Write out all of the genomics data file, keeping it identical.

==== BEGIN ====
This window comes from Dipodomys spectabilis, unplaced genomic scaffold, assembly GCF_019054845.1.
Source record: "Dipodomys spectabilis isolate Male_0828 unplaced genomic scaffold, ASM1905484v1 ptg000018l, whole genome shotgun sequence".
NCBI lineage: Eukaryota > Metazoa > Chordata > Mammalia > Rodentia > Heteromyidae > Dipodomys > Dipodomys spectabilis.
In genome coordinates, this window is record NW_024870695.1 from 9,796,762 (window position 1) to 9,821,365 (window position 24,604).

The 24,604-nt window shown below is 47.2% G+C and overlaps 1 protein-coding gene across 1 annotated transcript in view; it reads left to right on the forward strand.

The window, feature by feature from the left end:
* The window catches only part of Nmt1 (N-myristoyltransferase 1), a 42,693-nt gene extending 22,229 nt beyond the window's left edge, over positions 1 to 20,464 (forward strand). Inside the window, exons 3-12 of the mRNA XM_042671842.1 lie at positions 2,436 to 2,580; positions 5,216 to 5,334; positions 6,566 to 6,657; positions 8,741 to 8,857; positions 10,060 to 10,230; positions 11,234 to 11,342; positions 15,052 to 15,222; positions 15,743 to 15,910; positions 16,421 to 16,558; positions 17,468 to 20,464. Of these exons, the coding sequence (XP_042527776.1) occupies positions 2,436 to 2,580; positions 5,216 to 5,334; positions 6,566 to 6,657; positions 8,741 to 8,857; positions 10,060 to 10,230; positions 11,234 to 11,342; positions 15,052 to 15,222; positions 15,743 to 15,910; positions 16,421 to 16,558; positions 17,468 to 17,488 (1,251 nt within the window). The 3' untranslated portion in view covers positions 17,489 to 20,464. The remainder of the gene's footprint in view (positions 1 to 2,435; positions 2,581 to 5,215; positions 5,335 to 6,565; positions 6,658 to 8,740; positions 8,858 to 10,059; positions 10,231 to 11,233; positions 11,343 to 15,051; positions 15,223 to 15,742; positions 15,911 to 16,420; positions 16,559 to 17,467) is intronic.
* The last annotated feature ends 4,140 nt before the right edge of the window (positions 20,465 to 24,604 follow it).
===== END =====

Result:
This window comes from Dipodomys spectabilis, unplaced genomic scaffold, assembly GCF_019054845.1.
Source record: "Dipodomys spectabilis isolate Male_0828 unplaced genomic scaffold, ASM1905484v1 ptg000018l, whole genome shotgun sequence".
NCBI lineage: Eukaryota > Metazoa > Chordata > Mammalia > Rodentia > Heteromyidae > Dipodomys > Dipodomys spectabilis.
In genome coordinates, this window is record NW_024870695.1 from 9,796,762 (window position 1) to 9,821,365 (window position 24,604).

The 24,604-nt window shown below is 47.2% G+C and overlaps 1 protein-coding gene across 1 annotated transcript in view; it reads left to right on the forward strand.

The window, feature by feature from the left end:
* The window catches only part of Nmt1 (N-myristoyltransferase 1), a 42,693-nt gene extending 22,229 nt beyond the window's left edge, over positions 1 to 20,464 (forward strand). Inside the window, exons 3-12 of the mRNA XM_042671842.1 lie at positions 2,436 to 2,580; positions 5,216 to 5,334; positions 6,566 to 6,657; positions 8,741 to 8,857; positions 10,060 to 10,230; positions 11,234 to 11,342; positions 15,052 to 15,222; positions 15,743 to 15,910; positions 16,421 to 16,558; positions 17,468 to 20,464. Of these exons, the coding sequence (XP_042527776.1) occupies positions 2,436 to 2,580; positions 5,216 to 5,334; positions 6,566 to 6,657; positions 8,741 to 8,857; positions 10,060 to 10,230; positions 11,234 to 11,342; positions 15,052 to 15,222; positions 15,743 to 15,910; positions 16,421 to 16,558; positions 17,468 to 17,488 (1,251 nt within the window). The 3' untranslated portion in view covers positions 17,489 to 20,464. The remainder of the gene's footprint in view (positions 1 to 2,435; positions 2,581 to 5,215; positions 5,335 to 6,565; positions 6,658 to 8,740; positions 8,858 to 10,059; positions 10,231 to 11,233; positions 11,343 to 15,051; positions 15,223 to 15,742; positions 15,911 to 16,420; positions 16,559 to 17,467) is intronic.
* The last annotated feature ends 4,140 nt before the right edge of the window (positions 20,465 to 24,604 follow it).